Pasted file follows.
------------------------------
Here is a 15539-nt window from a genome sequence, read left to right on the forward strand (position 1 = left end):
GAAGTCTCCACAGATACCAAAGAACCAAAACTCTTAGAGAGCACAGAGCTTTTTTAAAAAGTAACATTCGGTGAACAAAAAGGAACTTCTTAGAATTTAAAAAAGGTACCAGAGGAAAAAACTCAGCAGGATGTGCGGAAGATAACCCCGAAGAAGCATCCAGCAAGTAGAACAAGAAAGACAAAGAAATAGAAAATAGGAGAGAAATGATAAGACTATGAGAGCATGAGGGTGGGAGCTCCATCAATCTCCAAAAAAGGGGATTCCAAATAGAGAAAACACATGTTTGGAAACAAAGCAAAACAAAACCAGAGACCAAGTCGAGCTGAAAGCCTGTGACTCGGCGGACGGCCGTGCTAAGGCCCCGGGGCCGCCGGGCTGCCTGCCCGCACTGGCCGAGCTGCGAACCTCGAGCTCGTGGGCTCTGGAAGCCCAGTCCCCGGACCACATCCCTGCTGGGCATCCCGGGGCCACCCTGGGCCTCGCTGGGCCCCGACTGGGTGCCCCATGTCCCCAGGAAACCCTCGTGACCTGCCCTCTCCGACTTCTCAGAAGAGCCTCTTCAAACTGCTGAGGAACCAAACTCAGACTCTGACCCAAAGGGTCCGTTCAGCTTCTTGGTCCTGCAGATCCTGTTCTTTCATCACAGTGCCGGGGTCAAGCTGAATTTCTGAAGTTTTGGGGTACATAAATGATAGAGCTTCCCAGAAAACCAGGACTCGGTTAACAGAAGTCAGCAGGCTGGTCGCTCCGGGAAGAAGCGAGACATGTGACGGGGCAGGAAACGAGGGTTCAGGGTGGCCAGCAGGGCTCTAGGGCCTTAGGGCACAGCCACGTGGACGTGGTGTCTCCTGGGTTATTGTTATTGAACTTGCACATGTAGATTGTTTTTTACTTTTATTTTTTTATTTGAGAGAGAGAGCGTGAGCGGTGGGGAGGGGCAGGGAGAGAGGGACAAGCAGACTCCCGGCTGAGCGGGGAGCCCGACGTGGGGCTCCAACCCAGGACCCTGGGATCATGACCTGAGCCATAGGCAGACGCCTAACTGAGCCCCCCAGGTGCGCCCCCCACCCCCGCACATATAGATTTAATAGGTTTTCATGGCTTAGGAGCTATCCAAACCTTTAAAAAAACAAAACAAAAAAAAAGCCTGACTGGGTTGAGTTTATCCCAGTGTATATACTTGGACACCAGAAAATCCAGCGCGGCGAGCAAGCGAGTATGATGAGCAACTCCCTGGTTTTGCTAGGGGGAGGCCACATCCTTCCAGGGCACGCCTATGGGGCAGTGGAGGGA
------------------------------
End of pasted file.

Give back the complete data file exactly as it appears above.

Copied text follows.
Here is a 15539-nt window from a genome sequence, read left to right on the forward strand (position 1 = left end):
GAAGTCTCCACAGATACCAAAGAACCAAAACTCTTAGAGAGCACAGAGCTTTTTTAAAAAGTAACATTCGGTGAACAAAAAGGAACTTCTTAGAATTTAAAAAAGGTACCAGAGGAAAAAACTCAGCAGGATGTGCGGAAGATAACCCCGAAGAAGCATCCAGCAAGTAGAACAAGAAAGACAAAGAAATAGAAAATAGGAGAGAAATGATAAGACTATGAGAGCATGAGGGTGGGAGCTCCATCAATCTCCAAAAAAGGGGATTCCAAATAGAGAAAACACATGTTTGGAAACAAAGCAAAACAAAACCAGAGACCAAGTCGAGCTGAAAGCCTGTGACTCGGCGGACGGCCGTGCTAAGGCCCCGGGGCCGCCGGGCTGCCTGCCCGCACTGGCCGAGCTGCGAACCTCGAGCTCGTGGGCTCTGGAAGCCCAGTCCCCGGACCACATCCCTGCTGGGCATCCCGGGGCCACCCTGGGCCTCGCTGGGCCCCGACTGGGTGCCCCATGTCCCCAGGAAACCCTCGTGACCTGCCCTCTCCGACTTCTCAGAAGAGCCTCTTCAAACTGCTGAGGAACCAAACTCAGACTCTGACCCAAAGGGTCCGTTCAGCTTCTTGGTCCTGCAGATCCTGTTCTTTCATCACAGTGCCGGGGTCAAGCTGAATTTCTGAAGTTTTGGGGTACATAAATGATAGAGCTTCCCAGAAAACCAGGACTCGGTTAACAGAAGTCAGCAGGCTGGTCGCTCCGGGAAGAAGCGAGACATGTGACGGGGCAGGAAACGAGGGTTCAGGGTGGCCAGCAGGGCTCTAGGGCCTTAGGGCACAGCCACGTGGACGTGGTGTCTCCTGGGTTATTGTTATTGAACTTGCACATGTAGATTGTTTTTTACTTTTATTTTTTTATTTGAGAGAGAGAGCGTGAGCGGTGGGGAGGGGCAGGGAGAGAGGGACAAGCAGACTCCCGGCTGAGCGGGGAGCCCGACGTGGGGCTCCAACCCAGGACCCTGGGATCATGACCTGAGCCATAGGCAGACGCCTAACTGAGCCCCCCAGGTGCGCCCCCCACCCCCGCACATATAGATTTAATAGGTTTTCATGGCTTAGGAGCTATCCAAACCTTTAAAAAAACAAAACAAAAAAAAAGCCTGACTGGGTTGAGTTTATCCCAGTGTATATACTTGGACACCAGAAAATCCAGCGCGGCGAGCAAGCGAGTATGATGAGCAACTCCCTGGTTTTGCTAGGGGGAGGCCACATCCTTCCAGGGCACGCCTATGGGGCAGTGGAGGGA